Police detained more than 400 people who protested at unauthorized rallies in Moscow and St. Petersburg against the imprisonment of seven opposition activists, the Interior Ministry has said.
About 500 people gathered in central Moscow to protest the criminal prosecution of the so-called Bolotnaya prisoners, with police detaining about 420 of the demonstrators, a spokesman for the Moscow branch of the Interior Ministry said, Interfax reported Monday.
In St. Petersburg, another 100 people gathered for a similar rally, and about 60 were detained, a spokesman for the local Interior Ministry branch said.
Amnesty International called the arrests "arbitrary" and said that the detention of most of the participants in Monday's peaceful rallies signaled that "the Russian authorities' rampant violation of freedom of expression and assembly shows no sign of letting up."
The sweep of arrests took place against the backdrop of the recent anti-government protests in Ukraine, where hundreds of thousands of people had rallied in the center of the capital for months, before the political crisis turned violent. More than 80 people were killed in Ukraine's street clashes, which culminated in the ouster of the country's president last weekend.
Moscow has harshly criticized the Ukrainian government for dithering in suppressing the protests, which it described as "terrorist" acts and mutiny.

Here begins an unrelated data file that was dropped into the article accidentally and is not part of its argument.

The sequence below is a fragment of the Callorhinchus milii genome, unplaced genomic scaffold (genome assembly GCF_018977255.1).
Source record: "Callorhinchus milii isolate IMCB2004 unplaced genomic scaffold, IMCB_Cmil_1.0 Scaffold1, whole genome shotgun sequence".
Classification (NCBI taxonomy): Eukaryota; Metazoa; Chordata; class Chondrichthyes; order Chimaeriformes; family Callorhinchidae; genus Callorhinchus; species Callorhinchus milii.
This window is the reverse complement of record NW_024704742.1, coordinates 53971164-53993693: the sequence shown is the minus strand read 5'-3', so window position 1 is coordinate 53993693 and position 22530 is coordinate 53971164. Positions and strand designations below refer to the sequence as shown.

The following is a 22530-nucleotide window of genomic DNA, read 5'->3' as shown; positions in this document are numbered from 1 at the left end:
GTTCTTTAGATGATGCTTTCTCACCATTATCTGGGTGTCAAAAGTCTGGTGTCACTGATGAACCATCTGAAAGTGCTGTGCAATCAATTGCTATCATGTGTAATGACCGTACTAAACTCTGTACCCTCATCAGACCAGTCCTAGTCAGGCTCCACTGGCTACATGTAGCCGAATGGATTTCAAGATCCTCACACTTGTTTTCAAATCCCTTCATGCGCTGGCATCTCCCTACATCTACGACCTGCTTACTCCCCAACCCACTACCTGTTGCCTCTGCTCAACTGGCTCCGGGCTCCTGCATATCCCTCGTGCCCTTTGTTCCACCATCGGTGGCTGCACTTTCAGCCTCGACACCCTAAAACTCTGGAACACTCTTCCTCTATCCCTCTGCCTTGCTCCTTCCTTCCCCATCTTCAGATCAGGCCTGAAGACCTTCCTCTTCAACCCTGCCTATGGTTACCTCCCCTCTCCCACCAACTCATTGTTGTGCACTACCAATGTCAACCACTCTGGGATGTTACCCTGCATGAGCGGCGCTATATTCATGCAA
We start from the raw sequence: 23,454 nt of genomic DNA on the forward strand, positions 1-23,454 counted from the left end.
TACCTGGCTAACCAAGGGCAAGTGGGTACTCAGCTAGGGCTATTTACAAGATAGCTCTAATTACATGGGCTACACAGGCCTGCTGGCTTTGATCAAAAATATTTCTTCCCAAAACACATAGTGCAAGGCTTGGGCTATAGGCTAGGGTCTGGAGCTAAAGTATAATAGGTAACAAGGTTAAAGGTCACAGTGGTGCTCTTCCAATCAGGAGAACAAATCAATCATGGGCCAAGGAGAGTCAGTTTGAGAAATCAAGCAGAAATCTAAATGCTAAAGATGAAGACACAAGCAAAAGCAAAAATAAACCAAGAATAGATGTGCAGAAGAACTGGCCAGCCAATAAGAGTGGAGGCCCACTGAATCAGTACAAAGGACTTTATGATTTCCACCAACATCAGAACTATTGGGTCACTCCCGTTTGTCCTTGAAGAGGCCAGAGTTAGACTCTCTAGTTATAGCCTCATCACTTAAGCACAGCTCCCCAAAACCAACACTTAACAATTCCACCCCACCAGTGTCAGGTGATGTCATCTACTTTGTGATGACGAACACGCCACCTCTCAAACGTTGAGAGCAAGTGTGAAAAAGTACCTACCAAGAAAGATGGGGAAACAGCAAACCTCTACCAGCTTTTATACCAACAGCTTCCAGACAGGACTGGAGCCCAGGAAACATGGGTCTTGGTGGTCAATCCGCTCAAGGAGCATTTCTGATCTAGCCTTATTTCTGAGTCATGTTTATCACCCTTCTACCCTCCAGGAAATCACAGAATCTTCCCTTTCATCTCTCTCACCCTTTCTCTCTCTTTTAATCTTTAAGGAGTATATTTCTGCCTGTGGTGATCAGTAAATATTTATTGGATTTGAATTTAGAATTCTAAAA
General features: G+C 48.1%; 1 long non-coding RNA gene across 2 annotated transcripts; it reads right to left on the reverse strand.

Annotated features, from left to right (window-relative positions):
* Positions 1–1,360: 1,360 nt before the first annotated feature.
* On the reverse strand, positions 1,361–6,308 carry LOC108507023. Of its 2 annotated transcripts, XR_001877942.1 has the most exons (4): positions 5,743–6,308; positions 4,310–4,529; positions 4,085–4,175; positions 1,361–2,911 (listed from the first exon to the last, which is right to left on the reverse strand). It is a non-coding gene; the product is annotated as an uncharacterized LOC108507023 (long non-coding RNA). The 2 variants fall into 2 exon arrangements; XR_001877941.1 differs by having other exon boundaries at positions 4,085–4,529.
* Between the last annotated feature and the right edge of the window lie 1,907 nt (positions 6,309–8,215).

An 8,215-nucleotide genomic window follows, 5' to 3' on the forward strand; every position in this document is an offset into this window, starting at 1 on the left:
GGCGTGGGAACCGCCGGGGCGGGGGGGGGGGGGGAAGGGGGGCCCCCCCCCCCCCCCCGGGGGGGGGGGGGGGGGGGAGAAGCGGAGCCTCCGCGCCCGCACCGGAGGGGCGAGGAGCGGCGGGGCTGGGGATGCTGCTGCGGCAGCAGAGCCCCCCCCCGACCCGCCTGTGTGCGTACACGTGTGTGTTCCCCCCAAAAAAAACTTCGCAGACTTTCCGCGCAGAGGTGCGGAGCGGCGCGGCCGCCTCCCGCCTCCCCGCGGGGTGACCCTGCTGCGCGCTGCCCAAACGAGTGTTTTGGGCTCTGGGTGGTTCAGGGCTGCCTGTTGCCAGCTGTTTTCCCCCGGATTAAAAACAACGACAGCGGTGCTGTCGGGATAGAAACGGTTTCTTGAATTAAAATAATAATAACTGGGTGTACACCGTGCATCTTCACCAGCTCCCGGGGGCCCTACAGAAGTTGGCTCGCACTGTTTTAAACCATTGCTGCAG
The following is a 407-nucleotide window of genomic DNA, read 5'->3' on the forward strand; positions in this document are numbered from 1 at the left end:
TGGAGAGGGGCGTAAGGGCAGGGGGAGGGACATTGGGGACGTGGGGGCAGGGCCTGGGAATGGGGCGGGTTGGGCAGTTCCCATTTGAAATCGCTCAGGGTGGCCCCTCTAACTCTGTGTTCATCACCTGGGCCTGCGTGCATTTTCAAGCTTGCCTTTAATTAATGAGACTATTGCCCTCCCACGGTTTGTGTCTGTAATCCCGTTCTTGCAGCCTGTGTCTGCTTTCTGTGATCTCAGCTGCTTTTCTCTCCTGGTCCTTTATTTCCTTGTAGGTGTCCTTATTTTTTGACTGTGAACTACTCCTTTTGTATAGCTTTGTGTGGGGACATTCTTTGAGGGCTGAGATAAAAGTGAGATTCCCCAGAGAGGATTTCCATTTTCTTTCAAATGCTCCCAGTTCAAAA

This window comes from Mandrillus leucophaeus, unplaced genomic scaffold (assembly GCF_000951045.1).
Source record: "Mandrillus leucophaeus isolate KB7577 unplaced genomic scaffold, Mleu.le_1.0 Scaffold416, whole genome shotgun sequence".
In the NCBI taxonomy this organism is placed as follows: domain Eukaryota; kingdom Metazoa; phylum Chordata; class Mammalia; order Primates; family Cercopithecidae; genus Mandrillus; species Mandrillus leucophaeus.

In Russia, people took to the streets in May, 2012, to protest President Vladimir Putin's move to take office for a third term, which began the same month.
Amid clashes between the police and demonstrators in Moscow's Bolotnaya Ploshchad, more than 400 rally participants were detained, and a court on Monday handed down prison sentences ranging from 2 1/2 to four years in prison to seven people convicted of participating in the "riots."
Supporters of the Bolotnaya defendants rallied outside the courthouse and other locations to protest the trial, prompting police action to quash the expressions of discontent.
"Just a day after Russia was feted on the world stage at the closing ceremonies of the Sochi Winter Olympics, the Russian authorities have laid bare the reality of life in the country today," Amnesty International's head of Europe and Central Asia programs John Dalhuisen said in a statement.
"Those who dare to express dissenting views face serious consequences," he said.
The hundreds of people arrested on Monday "will be brought to account in accordance with law," an Interior Ministry spokesperson said.